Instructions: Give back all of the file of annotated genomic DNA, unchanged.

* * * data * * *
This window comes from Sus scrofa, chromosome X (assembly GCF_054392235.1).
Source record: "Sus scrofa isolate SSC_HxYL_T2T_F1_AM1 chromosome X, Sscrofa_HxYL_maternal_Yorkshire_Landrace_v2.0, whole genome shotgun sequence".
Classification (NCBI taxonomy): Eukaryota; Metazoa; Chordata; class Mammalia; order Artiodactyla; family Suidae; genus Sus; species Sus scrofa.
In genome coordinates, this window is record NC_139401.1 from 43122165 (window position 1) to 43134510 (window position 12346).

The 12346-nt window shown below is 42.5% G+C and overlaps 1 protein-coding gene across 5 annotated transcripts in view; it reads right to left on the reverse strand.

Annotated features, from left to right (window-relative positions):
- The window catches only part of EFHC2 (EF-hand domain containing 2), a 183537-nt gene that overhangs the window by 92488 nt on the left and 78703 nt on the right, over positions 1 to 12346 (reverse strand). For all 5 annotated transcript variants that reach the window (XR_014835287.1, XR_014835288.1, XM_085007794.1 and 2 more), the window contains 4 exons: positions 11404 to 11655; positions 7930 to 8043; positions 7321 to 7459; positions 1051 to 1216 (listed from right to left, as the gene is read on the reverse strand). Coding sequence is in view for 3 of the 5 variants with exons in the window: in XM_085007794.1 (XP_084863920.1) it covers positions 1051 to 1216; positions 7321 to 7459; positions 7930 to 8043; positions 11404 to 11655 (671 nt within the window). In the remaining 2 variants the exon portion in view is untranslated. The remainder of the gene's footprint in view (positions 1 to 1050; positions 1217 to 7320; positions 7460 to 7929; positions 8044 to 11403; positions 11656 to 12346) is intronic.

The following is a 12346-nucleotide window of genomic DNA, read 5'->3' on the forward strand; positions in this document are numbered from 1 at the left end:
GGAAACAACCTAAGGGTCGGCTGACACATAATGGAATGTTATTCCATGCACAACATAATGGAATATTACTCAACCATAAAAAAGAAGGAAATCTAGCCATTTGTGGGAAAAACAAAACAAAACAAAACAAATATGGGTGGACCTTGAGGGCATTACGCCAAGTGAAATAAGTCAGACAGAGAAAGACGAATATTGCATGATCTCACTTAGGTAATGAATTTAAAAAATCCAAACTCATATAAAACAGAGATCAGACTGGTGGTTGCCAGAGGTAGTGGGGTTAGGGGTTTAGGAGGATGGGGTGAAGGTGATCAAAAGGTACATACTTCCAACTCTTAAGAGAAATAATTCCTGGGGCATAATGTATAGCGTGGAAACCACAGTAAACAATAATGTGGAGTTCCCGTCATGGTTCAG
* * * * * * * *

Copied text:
This window comes from Sus scrofa, chromosome X (assembly GCF_054392235.1).
Source record: "Sus scrofa isolate SSC_HxYL_T2T_F1_AM1 chromosome X, Sscrofa_HxYL_maternal_Yorkshire_Landrace_v2.0, whole genome shotgun sequence".
Classification (NCBI taxonomy): Eukaryota; Metazoa; Chordata; class Mammalia; order Artiodactyla; family Suidae; genus Sus; species Sus scrofa.
In genome coordinates, this window is record NC_139401.1 from 43122165 (window position 1) to 43134510 (window position 12346).

The 12346-nt window shown below is 42.5% G+C and overlaps 1 protein-coding gene across 5 annotated transcripts in view; it reads right to left on the reverse strand.

Annotated features, from left to right (window-relative positions):
- The window catches only part of EFHC2 (EF-hand domain containing 2), a 183537-nt gene that overhangs the window by 92488 nt on the left and 78703 nt on the right, over positions 1 to 12346 (reverse strand). For all 5 annotated transcript variants that reach the window (XR_014835287.1, XR_014835288.1, XM_085007794.1 and 2 more), the window contains 4 exons: positions 11404 to 11655; positions 7930 to 8043; positions 7321 to 7459; positions 1051 to 1216 (listed from right to left, as the gene is read on the reverse strand). Coding sequence is in view for 3 of the 5 variants with exons in the window: in XM_085007794.1 (XP_084863920.1) it covers positions 1051 to 1216; positions 7321 to 7459; positions 7930 to 8043; positions 11404 to 11655 (671 nt within the window). In the remaining 2 variants the exon portion in view is untranslated. The remainder of the gene's footprint in view (positions 1 to 1050; positions 1217 to 7320; positions 7460 to 7929; positions 8044 to 11403; positions 11656 to 12346) is intronic.

The following is a 12346-nucleotide window of genomic DNA, read 5'->3' on the forward strand; positions in this document are numbered from 1 at the left end:
GGAAACAACCTAAGGGTCGGCTGACACATAATGGAATGTTATTCCATGCACAACATAATGGAATATTACTCAACCATAAAAAAGAAGGAAATCTAGCCATTTGTGGGAAAAACAAAACAAAACAAAACAAATATGGGTGGACCTTGAGGGCATTACGCCAAGTGAAATAAGTCAGACAGAGAAAGACGAATATTGCATGATCTCACTTAGGTAATGAATTTAAAAAATCCAAACTCATATAAAACAGAGATCAGACTGGTGGTTGCCAGAGGTAGTGGGGTTAGGGGTTTAGGAGGATGGGGTGAAGGTGATCAAAAGGTACATACTTCCAACTCTTAAGAGAAATAATTCCTGGGGCATAATGTATAGCGTGGAAACCACAGTAAACAATAATGTGGAGTTCCCGTCATGGTTCAG